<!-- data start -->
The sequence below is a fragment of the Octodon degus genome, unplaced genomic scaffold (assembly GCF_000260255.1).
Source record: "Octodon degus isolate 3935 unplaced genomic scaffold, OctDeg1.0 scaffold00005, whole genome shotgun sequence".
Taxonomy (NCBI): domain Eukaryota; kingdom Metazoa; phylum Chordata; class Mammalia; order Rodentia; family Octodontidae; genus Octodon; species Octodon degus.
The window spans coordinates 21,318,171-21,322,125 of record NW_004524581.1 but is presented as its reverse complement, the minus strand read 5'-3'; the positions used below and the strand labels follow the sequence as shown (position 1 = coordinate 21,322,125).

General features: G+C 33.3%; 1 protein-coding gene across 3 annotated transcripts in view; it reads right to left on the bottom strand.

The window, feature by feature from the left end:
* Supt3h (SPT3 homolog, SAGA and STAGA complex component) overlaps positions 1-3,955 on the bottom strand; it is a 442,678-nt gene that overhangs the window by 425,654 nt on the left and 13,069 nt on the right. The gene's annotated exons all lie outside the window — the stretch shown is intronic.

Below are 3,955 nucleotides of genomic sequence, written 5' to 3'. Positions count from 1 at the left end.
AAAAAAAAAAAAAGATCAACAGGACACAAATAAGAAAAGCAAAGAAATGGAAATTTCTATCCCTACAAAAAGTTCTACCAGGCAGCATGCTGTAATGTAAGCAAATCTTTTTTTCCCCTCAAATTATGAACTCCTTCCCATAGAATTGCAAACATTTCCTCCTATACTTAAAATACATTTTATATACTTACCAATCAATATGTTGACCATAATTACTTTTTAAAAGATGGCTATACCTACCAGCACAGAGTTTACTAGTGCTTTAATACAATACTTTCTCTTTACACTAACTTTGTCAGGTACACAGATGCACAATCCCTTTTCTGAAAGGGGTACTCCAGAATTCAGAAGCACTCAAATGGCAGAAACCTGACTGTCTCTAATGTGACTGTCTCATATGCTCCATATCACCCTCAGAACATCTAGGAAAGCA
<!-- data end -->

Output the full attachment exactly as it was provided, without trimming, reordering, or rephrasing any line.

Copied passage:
The sequence below is a fragment of the Octodon degus genome, unplaced genomic scaffold (assembly GCF_000260255.1).
Source record: "Octodon degus isolate 3935 unplaced genomic scaffold, OctDeg1.0 scaffold00005, whole genome shotgun sequence".
Taxonomy (NCBI): domain Eukaryota; kingdom Metazoa; phylum Chordata; class Mammalia; order Rodentia; family Octodontidae; genus Octodon; species Octodon degus.
The window spans coordinates 21,318,171-21,322,125 of record NW_004524581.1 but is presented as its reverse complement, the minus strand read 5'-3'; the positions used below and the strand labels follow the sequence as shown (position 1 = coordinate 21,322,125).

General features: G+C 33.3%; 1 protein-coding gene across 3 annotated transcripts in view; it reads right to left on the bottom strand.

The window, feature by feature from the left end:
* Supt3h (SPT3 homolog, SAGA and STAGA complex component) overlaps positions 1-3,955 on the bottom strand; it is a 442,678-nt gene that overhangs the window by 425,654 nt on the left and 13,069 nt on the right. The gene's annotated exons all lie outside the window — the stretch shown is intronic.

Below are 3,955 nucleotides of genomic sequence, written 5' to 3'. Positions count from 1 at the left end.
AAAAAAAAAAAAAGATCAACAGGACACAAATAAGAAAAGCAAAGAAATGGAAATTTCTATCCCTACAAAAAGTTCTACCAGGCAGCATGCTGTAATGTAAGCAAATCTTTTTTTCCCCTCAAATTATGAACTCCTTCCCATAGAATTGCAAACATTTCCTCCTATACTTAAAATACATTTTATATACTTACCAATCAATATGTTGACCATAATTACTTTTTAAAAGATGGCTATACCTACCAGCACAGAGTTTACTAGTGCTTTAATACAATACTTTCTCTTTACACTAACTTTGTCAGGTACACAGATGCACAATCCCTTTTCTGAAAGGGGTACTCCAGAATTCAGAAGCACTCAAATGGCAGAAACCTGACTGTCTCTAATGTGACTGTCTCATATGCTCCATATCACCCTCAGAACATCTAGGAAAGCA